I’ve made this point to a lot of people, and the response I get nearly all the time is ‘I don’t want to,’ or even more pertinently ‘I can’t be bothered’.
Ah, can’t be bothered? You won’t be surprised to hear that I don’t have much truck with this kind of response! I’ve written over and over about the power of taking action instead of moaning, and the subject of politics brings this up repeatedly in discussions.
Not everyone wants to be a politician, I understand that, and of course that’s OK.
Not wanting to be a politician doesn’t exclude you, or make you ‘wrong’, for being unhappy with the government either, I accept that as well, but my main point is about the words I use in the image – passing the buck…
Do you have a specific complaint, with an alternative idea, or are you in fact just passing that buck?
This brings me to the second angle of not shirking responsibility and it’s this – take the responsibility!
Taking personal responsibility for your own actions is a game changer (something else I’ve written before!). Moving away from government decisions about the country, let’s look closer at that personal level – *your* personal level.
Who governs your life?
Do you expect someone else to do it? Do you let someone else do it?
Do you follow your own agenda, or do you live to other people’s agendas?
This could be your friends, your family, work colleagues, peer pressure, your background. Do you let these external influences override what you’d choose yourself?
It can be all to easy to blame these factors for any perceived problems, and while I come back to the point that these factors can play a part, and it can be a big part, I also come back to this question of personal responsibility.
If you’re not living the life you want, why not?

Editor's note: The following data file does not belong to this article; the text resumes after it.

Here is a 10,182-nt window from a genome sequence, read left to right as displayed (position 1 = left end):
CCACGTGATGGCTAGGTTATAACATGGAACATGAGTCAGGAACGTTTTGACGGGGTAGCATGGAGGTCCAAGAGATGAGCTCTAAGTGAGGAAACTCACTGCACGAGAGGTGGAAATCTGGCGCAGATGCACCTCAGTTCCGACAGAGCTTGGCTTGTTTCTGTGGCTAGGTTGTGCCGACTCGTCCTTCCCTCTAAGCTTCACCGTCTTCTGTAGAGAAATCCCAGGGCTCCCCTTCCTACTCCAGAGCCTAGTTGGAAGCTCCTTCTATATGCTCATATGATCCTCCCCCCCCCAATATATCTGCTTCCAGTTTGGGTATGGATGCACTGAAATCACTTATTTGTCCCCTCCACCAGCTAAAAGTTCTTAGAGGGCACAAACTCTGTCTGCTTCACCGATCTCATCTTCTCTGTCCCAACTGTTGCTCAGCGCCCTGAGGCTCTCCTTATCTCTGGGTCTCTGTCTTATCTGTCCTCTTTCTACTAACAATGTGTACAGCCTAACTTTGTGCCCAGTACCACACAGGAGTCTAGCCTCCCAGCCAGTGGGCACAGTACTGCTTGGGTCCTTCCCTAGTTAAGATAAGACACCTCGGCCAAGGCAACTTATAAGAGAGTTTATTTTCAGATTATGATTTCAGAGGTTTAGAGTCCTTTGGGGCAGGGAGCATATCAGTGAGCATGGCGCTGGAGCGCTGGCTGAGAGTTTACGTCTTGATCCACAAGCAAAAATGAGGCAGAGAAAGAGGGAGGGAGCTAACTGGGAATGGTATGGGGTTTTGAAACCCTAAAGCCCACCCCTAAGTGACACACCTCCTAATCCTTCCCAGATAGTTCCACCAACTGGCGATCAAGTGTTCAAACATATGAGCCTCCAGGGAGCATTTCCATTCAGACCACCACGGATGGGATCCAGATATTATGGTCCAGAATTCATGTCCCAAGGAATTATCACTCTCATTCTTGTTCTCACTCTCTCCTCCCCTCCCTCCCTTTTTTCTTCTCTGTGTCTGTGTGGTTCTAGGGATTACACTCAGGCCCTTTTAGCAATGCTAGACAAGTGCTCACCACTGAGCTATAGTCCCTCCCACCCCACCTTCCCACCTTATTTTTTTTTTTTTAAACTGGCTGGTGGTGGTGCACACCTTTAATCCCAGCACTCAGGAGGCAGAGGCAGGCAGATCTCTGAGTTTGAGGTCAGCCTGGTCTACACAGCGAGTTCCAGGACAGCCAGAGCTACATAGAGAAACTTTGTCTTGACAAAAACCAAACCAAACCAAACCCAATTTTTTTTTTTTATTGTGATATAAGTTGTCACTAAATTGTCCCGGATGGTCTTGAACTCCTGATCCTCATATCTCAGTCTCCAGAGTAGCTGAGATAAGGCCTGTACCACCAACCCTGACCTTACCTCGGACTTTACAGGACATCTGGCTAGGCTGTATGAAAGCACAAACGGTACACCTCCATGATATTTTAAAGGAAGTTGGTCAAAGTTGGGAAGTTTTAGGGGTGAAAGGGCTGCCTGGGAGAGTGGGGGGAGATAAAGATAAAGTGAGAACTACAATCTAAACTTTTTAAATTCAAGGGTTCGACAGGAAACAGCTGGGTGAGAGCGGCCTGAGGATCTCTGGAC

In the key areas of health, wealth, career, relationships and lifestyle, is everything how you’d like it, and if not I ask again, why not?
The question that follows next is ‘what are you going to do about it?’
If you haven’t got the answers to these questions, the next step is to work out those answers, because it could well be that there is plenty that you could do. Not things for other people to do, but things that *you* could do.
They might be challenging, yes. Awkward, difficult, hard. Yes, they might be.
But, and it’s a big but, if you take on these actions, if you take personal responsibility, then the control of your life comes back to you. You’re steering the ship.
This is a choice. That means of course that you can choose not to take on the actions, or not to even accept that it’s down to you at all, but if you do that? Well, you’re just passing the buck, aren’t you?
So, look to those key areas in your own life. Compare the current circumstances to the ideal ones you’d prefer. Look to the decisions and actions you’ve taken in the past, and look to your decisions and actions going forward.
Ask yourself – who is governing you? You could just pass the buck, yes, but wouldn’t it better if you started governing yourself?
Ok, as ever, do let me know what you think – I love the feedback!
‘Til Next Time,
Health & happiness,